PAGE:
Wednesday, December 5, 2007

Women and Globalization: Indian Scenario

Indian women in the Age of Globalisation

By N P Chekkutty

‘Impact of WTO on Women in Agriculture’, released in January 2005, studies the plight of rural Indian women through public hearings in Punjab, West Bengal, Karnataka and Bundelkhand. This is the first such assessment of the gender impact of the WTO and the globalisation of agriculture.

‘Impact of WTO on Women in Agriculture' is a major study on the plight of rural Indian women, conducted by Diverse Women for Diversity -- the gender programme of the Research Foundation of Science, Technology and Ecology, New Delhi -- for the National Commission for Women (NCW). NCW chairperson Poornima Advani (who left office last month) released the report in January 2005, perhaps the last major work undertaken by the commission under her guidance.

The research project, conducted in combination with pubic hearings from various parts of the country, offers an in-depth analysis of the impact of WTO policies on women in India. The public hearings focused on issues like the shift of knowledge and control over seeds and biodiversity from women to multinational corporations and trade liberalisation of agriculture leading to large-scale loss of livelihood, employment and entitlement, and hunger.

The NCW chairperson, in the foreword, points out that the Agreement on Agriculture (AoA), which is part of the WTO agreement, is unequal and unfair as it allows massive subsidies to the farm sector in the rich North, leading to the artificial dumping of cheap products on the poor South, destroying livelihoods and incomes. Advani notes that most farm operations in India are traditionally women-centred; our food security depends mainly on the work of women, women's knowledge and women's skills in varied operations like seed-saving, agricultural production, food processing, local marketing and cooking. Women are the providers of food and custodians of our crop biodiversity heritage and food diversity.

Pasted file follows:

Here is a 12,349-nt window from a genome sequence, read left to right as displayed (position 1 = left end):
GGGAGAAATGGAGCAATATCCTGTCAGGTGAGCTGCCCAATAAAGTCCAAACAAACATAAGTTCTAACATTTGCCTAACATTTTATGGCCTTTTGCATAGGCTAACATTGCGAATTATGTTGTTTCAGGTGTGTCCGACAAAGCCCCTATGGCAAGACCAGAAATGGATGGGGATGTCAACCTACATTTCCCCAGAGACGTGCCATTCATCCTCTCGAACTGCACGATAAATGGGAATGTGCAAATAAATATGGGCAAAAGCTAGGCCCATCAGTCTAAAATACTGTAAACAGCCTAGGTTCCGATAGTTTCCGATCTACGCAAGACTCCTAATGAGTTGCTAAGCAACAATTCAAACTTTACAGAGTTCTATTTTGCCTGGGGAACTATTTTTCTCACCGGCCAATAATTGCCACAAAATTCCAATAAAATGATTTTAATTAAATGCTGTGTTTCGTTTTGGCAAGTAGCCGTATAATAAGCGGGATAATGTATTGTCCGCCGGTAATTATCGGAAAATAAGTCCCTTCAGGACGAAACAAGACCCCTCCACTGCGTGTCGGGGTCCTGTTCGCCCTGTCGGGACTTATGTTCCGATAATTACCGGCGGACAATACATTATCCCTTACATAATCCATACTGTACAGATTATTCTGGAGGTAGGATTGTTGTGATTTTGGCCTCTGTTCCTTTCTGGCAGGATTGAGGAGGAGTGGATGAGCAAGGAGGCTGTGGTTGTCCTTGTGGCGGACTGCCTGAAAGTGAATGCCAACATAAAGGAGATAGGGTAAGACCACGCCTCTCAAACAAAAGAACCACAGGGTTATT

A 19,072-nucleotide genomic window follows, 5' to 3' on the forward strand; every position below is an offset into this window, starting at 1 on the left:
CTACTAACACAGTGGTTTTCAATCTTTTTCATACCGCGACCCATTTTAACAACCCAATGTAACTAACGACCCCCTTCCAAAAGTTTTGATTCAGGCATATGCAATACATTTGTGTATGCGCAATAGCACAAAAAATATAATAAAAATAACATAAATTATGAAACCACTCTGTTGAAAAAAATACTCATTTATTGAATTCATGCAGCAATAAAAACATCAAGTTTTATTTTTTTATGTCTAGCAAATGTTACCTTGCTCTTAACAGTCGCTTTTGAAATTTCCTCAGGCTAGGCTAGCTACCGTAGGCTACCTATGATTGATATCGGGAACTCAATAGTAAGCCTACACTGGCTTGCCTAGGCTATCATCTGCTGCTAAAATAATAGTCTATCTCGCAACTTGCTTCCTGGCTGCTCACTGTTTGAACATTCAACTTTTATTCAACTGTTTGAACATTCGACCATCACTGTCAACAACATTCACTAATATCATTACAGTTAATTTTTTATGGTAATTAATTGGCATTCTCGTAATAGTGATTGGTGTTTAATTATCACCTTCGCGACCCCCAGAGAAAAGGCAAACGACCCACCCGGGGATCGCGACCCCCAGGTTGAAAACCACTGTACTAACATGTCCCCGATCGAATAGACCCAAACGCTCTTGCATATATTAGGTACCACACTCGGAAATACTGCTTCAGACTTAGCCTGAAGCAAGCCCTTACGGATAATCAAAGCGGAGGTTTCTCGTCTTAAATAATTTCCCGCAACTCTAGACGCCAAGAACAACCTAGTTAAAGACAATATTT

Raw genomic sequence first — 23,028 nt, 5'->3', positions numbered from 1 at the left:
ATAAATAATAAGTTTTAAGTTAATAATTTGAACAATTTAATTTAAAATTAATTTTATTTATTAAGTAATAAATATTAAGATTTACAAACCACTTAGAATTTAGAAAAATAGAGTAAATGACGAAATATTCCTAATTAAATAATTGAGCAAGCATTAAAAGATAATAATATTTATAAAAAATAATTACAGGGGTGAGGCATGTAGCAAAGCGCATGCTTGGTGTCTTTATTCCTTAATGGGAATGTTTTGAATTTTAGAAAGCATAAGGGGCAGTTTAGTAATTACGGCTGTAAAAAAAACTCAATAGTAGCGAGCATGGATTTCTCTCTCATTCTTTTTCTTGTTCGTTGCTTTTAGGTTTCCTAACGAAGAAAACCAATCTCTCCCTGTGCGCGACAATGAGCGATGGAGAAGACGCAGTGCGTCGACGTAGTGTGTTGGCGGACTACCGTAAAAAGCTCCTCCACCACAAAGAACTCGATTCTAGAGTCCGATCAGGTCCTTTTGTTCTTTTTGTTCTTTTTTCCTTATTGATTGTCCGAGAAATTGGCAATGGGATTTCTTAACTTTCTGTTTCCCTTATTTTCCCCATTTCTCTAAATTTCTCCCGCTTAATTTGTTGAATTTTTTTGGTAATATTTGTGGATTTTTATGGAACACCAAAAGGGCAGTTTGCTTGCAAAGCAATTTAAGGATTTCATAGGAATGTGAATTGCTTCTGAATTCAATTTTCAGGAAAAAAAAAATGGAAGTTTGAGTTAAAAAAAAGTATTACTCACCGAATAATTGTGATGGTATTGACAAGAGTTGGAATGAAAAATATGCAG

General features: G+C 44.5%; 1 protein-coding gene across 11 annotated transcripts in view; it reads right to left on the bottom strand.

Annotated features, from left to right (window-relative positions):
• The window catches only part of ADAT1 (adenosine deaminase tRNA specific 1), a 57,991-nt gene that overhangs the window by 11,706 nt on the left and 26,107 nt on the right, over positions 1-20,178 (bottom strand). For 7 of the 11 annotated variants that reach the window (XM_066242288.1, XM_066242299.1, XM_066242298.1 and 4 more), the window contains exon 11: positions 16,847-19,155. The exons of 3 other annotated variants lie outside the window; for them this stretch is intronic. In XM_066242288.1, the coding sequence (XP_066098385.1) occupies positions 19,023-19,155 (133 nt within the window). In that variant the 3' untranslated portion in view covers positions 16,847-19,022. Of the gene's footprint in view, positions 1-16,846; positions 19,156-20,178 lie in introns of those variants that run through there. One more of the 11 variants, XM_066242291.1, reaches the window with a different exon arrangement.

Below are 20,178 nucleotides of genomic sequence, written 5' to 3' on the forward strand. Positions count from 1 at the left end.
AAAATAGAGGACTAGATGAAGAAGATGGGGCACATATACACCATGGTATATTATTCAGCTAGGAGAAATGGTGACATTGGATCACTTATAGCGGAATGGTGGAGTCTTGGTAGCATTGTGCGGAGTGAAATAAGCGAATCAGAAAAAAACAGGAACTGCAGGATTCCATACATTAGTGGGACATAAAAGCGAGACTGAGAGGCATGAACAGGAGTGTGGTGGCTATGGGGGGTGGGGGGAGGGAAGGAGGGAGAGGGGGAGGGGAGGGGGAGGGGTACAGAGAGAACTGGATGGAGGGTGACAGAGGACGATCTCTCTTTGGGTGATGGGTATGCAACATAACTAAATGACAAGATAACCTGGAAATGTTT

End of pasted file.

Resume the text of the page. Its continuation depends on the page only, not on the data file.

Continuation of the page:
But this scenario is being undermined and a male-dominated, corporate-oriented new food culture is being imposed on the country thanks to the new global order under the World Trade Organisation. The Trade Related Intellectual Property Rights (TRIPs) agreement would transfer control over knowledge of seed and biodiversity from rural women to global corporations, while the corporatised agriculture promoted by the AoA would deprive women of their livelihoods in food production and food processing.

The study, conducted after public hearings in Punjab, West Bengal, Karnataka and Bundelkhand, is the first such assessment of the gender impact of the WTO and the globalisation of agriculture.

The well researched 205-page report has two parts -- the first an overview and the second case studies and reports on the jan sunwais . It also contains detailed recommendations on the basis of extensive field studies, besides a 14-point charter of the National Alliance for Women's Food Rights, comprising various women's organizations that assert that our food rights as enacted in the Constitution shall be protected under any economic regime and by all governments, notwithstanding a change in government policies.

The first part makes a study of the pivotal role traditionally played by women in Indian agriculture and the recent decline in their status mainly due to the shift in policy making agriculture a commercial operation run along corporate lines.

The impacts are generally categorised into:

The traditional central role of women in the foodchain, from seed-keeping to food-making, is being broken with the onset of the globalised food industry led by multinational giants. This has been ensured through the three major WTO agreements -- the TRIPs, the AoA and the Sanitary And Phyto Sanitary agreement (SAP).

As globalisation shifts agriculture to a capital-intensive chemical-intensive system, women bear the disproportionate costs of both displacement and health hazards.

Women carry the heavier work burden in food production, but because of gender discrimination they get lower returns for their work. When the WTO destroys rural livelihoods it is women who lose the most. When the WTO allows dumping, which leads to a drop in farm product prices, women are hit the hardest because their incomes go down further.